Charles Emmanuel I, 1562–1630, duke of Savoy (1580–1630), son and successor of Emmanuel Philibert. He continued his father's efforts to recover territories lost to the duchy, but his reckless, although cunning, diplomacy undermined many of the sound economic and political achievements of the previous decades. His goal to incorporate Geneva, Saluzzo, and Montferrat into Savoy caused him to oscillate in his alliances between France and Spain. In the long run he met with only limited success. In 1602 he tried unsuccessfully to reconquer Geneva by surprise attack. He recovered Saluzzo from the French by the Treaty of Lyons (1601), giving up, in exchange, Bresse, Bugey, Gex, and Pinerolo, but he lost Saluzzo just before his death. He waged war over the succession to Montferrat for much of the first quarter of the 16th cent. At the time of his death his duchy was overrun by the French. Charles Emmanuel, called the Great, was succeeded by his son, Victor Amadeus I.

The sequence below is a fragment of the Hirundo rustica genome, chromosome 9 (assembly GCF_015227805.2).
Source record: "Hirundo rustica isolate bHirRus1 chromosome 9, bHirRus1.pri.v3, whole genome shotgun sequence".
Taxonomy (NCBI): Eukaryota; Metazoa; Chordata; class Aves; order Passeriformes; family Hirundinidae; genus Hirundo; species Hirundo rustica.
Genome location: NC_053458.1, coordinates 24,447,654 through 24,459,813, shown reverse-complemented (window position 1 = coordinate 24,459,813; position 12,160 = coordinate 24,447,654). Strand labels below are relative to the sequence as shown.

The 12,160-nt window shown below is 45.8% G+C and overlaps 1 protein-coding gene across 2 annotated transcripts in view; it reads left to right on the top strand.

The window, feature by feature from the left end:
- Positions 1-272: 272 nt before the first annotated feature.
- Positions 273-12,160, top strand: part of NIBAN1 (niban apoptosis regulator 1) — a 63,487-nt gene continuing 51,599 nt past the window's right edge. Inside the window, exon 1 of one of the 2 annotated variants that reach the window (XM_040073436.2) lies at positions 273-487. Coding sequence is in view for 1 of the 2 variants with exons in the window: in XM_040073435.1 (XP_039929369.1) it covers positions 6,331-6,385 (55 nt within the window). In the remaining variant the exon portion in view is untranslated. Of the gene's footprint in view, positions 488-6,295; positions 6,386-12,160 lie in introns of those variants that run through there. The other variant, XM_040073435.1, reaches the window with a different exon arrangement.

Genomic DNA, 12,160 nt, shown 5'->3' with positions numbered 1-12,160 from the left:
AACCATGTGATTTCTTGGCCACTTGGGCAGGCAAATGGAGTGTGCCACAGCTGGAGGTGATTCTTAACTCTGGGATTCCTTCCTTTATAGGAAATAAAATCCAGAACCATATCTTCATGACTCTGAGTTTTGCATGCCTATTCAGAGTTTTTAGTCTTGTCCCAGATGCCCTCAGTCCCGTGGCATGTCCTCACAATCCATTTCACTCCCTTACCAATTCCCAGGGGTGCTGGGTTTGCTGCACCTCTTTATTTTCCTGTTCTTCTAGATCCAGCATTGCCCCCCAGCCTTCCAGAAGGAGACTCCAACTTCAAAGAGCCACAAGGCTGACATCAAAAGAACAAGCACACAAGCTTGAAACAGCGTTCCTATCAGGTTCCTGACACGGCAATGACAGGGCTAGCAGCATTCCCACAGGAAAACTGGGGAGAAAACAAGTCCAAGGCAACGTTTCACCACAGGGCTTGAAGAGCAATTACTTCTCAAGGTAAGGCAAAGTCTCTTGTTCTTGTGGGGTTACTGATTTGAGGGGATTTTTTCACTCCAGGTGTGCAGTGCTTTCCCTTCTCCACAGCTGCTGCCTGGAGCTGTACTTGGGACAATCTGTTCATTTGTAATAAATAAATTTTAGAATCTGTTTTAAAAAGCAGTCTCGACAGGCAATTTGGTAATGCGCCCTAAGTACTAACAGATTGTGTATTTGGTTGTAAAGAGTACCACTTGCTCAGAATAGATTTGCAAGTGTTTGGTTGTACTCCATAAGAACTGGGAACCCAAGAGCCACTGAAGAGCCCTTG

The Columbia Electronic Encyclopedia, 6th ed. Copyright © 2012, Columbia University Press. All rights reserved.